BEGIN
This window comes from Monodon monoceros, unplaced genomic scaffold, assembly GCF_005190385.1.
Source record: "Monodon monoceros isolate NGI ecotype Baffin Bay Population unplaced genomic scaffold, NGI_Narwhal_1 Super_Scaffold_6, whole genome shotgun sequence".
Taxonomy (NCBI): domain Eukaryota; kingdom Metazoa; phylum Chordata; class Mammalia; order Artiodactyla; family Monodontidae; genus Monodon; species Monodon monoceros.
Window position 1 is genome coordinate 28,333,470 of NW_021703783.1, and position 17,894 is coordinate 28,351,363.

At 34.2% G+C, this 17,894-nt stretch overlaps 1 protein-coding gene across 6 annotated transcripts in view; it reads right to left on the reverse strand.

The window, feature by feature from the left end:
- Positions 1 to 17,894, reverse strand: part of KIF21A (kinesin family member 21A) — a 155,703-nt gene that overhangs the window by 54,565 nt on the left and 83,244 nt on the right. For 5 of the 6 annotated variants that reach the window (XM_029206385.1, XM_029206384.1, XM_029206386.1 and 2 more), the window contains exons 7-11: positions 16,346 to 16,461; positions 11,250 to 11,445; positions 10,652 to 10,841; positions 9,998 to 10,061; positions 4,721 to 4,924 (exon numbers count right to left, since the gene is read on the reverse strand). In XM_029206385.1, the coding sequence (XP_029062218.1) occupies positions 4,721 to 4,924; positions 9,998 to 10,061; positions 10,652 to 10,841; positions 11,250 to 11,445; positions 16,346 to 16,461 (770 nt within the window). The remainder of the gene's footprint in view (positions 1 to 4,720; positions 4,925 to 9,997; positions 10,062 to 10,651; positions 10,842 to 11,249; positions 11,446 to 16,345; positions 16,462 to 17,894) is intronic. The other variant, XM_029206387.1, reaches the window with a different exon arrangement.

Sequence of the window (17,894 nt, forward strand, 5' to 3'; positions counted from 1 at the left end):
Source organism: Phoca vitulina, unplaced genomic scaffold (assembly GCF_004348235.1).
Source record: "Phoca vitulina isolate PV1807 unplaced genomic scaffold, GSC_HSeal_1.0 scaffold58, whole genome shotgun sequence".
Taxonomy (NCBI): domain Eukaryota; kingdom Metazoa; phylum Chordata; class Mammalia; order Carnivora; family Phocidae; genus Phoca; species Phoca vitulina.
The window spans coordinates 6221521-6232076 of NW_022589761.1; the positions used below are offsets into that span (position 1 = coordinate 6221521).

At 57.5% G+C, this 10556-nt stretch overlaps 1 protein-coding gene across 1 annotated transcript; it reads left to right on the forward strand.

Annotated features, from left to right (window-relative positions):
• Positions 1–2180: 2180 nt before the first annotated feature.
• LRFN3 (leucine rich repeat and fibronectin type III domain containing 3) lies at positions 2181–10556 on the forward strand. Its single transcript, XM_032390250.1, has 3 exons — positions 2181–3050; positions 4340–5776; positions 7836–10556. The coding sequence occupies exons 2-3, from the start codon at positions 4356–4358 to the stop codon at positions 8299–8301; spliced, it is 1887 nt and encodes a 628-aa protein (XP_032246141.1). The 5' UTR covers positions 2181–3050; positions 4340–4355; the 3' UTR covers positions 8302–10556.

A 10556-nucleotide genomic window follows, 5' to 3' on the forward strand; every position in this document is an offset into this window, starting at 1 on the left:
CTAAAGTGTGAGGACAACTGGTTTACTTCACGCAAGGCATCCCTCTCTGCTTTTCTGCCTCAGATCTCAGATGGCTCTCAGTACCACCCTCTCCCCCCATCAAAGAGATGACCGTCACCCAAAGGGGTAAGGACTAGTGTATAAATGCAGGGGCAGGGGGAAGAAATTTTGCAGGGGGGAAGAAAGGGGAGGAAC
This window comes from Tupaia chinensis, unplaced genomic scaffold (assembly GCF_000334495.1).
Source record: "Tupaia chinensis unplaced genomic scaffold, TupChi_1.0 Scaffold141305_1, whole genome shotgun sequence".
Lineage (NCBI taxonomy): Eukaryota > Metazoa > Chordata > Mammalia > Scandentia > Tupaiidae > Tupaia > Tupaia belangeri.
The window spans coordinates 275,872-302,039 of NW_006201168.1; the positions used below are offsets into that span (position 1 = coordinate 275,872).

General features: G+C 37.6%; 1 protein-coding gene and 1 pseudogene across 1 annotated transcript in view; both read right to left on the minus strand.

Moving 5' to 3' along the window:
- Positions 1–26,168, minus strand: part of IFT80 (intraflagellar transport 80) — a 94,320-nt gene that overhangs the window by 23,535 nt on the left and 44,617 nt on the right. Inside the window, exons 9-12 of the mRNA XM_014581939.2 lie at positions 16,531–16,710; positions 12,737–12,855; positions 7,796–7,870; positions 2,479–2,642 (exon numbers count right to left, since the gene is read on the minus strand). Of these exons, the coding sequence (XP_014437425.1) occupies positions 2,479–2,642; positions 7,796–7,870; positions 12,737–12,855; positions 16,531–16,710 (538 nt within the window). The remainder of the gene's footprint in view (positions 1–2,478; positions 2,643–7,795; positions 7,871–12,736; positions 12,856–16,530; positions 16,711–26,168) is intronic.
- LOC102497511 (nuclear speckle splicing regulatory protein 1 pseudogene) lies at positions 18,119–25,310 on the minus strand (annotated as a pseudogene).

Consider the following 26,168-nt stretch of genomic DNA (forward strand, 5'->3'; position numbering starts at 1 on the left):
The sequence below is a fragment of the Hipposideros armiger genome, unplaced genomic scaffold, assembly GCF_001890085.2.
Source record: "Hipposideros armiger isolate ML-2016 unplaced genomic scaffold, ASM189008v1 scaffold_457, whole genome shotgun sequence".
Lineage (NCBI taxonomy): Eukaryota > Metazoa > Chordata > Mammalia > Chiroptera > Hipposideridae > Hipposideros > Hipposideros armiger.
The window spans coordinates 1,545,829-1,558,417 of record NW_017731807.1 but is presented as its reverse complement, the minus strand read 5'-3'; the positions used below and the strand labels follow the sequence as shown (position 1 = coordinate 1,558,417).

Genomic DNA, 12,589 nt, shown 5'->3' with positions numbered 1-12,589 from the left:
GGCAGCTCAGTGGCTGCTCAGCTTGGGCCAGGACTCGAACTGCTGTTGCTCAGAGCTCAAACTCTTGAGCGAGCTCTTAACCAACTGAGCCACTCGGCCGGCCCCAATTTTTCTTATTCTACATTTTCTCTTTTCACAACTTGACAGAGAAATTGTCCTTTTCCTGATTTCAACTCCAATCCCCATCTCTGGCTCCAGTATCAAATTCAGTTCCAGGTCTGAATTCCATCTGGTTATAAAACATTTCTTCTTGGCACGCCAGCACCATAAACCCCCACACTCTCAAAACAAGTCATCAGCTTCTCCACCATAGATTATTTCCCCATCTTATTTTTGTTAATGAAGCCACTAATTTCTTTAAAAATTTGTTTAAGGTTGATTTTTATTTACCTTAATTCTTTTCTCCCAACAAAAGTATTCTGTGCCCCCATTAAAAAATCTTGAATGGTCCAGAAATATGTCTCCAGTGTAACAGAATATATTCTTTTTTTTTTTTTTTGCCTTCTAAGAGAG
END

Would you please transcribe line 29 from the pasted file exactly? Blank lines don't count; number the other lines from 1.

Source record: "Hipposideros armiger isolate ML-2016 unplaced genomic scaffold, ASM189008v1 scaffold_457, whole genome shotgun sequence".